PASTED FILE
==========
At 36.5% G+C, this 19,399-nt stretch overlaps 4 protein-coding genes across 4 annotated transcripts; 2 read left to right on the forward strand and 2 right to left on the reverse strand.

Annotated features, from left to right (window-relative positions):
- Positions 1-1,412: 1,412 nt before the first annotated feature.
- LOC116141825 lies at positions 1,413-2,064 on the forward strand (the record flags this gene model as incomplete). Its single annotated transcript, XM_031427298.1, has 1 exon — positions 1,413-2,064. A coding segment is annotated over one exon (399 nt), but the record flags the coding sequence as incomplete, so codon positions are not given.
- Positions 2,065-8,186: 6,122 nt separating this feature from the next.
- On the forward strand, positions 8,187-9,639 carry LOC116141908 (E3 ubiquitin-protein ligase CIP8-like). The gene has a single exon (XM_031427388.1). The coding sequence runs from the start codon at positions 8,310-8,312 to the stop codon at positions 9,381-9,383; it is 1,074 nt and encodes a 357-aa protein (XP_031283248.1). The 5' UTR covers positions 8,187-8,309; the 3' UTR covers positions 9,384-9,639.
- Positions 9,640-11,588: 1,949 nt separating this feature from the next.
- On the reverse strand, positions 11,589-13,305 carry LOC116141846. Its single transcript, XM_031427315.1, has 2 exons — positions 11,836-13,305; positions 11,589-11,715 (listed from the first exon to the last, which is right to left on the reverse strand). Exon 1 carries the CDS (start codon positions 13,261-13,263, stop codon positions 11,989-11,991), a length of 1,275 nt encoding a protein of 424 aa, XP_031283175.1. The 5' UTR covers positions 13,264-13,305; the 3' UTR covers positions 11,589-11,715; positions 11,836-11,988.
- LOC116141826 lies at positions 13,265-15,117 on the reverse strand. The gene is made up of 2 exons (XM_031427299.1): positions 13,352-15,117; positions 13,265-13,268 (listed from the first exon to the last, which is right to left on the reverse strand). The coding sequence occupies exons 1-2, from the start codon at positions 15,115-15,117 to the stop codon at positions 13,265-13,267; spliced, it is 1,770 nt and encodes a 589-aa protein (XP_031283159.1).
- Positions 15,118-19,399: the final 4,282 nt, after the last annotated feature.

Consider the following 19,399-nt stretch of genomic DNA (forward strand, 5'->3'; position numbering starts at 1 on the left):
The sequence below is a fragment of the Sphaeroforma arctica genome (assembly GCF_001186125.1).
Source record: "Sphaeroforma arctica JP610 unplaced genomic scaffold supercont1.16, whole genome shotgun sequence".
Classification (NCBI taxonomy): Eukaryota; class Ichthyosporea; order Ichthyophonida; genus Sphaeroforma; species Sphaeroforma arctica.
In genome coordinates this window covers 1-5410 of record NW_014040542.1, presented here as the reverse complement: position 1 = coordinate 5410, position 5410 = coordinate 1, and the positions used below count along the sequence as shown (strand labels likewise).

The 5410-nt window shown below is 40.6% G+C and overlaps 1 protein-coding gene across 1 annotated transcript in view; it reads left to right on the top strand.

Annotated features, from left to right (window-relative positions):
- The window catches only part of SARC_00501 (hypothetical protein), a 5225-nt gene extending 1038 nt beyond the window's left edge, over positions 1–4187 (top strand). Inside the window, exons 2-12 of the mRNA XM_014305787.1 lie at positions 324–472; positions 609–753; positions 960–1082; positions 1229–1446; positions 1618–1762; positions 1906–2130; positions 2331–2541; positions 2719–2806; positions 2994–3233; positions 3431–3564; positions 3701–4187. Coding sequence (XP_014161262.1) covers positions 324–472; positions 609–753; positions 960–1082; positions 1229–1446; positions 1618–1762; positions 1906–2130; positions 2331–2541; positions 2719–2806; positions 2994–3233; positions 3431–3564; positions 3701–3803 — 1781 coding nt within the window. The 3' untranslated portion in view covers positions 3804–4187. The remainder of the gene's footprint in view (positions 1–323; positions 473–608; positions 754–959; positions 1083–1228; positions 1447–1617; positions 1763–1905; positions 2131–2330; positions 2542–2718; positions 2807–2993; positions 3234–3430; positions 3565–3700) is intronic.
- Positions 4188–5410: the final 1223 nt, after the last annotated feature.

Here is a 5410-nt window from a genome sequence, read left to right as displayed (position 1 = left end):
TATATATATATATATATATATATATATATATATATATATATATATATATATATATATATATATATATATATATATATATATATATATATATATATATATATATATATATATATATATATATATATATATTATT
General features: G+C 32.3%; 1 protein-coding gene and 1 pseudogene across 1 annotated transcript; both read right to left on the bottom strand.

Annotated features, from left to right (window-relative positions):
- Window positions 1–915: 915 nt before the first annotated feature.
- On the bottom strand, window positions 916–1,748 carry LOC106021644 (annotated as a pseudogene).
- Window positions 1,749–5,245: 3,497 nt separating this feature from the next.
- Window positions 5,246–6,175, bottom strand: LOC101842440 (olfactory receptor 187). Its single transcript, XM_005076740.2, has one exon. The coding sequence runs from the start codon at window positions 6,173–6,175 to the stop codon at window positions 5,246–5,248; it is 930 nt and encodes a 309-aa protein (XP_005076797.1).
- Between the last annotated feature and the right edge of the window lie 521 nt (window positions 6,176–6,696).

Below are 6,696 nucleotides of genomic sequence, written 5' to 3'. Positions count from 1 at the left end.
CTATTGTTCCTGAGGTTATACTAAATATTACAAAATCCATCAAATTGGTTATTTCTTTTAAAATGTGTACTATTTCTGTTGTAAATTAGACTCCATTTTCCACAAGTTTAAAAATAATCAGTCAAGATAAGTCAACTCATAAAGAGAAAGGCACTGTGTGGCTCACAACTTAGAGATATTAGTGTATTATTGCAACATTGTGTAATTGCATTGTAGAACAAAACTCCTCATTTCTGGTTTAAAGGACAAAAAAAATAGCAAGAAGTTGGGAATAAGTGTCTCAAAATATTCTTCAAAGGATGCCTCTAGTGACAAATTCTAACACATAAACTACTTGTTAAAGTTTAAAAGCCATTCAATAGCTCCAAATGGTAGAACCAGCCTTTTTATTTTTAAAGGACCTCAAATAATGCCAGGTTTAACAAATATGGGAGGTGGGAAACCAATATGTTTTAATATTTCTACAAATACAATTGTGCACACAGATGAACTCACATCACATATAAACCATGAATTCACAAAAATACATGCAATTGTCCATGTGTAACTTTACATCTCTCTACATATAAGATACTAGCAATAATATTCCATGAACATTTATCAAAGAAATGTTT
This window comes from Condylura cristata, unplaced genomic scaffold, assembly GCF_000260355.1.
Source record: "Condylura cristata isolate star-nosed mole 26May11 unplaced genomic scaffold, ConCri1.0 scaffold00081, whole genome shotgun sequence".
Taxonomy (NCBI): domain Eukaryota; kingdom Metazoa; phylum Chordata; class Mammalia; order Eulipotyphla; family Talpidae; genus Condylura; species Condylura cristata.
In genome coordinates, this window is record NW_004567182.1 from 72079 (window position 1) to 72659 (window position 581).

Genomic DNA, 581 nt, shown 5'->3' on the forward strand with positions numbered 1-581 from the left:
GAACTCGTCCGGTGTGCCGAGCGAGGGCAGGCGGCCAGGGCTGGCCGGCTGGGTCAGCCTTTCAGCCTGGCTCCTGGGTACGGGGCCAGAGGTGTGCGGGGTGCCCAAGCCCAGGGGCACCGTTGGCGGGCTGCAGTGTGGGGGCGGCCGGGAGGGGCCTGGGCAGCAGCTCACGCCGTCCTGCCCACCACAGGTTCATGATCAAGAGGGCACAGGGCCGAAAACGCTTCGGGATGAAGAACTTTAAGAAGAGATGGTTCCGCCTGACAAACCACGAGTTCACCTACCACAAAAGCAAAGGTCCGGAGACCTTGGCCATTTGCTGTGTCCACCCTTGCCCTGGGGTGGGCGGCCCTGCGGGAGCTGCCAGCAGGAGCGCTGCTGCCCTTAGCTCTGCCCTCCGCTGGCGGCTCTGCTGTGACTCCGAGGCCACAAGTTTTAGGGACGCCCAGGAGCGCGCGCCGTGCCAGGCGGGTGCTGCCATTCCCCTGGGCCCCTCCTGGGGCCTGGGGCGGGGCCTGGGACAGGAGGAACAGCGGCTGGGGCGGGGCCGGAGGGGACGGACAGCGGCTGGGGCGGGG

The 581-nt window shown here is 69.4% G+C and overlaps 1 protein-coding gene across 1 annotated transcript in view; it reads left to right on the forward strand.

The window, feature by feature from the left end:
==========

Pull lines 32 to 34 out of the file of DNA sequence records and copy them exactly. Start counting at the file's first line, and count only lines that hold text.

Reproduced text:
Source record: "Condylura cristata isolate star-nosed mole 26May11 unplaced genomic scaffold, ConCri1.0 scaffold00081, whole genome shotgun sequence".
Taxonomy (NCBI): domain Eukaryota; kingdom Metazoa; phylum Chordata; class Mammalia; order Eulipotyphla; family Talpidae; genus Condylura; species Condylura cristata.
In genome coordinates, this window is record NW_004567182.1 from 72079 (window position 1) to 72659 (window position 581).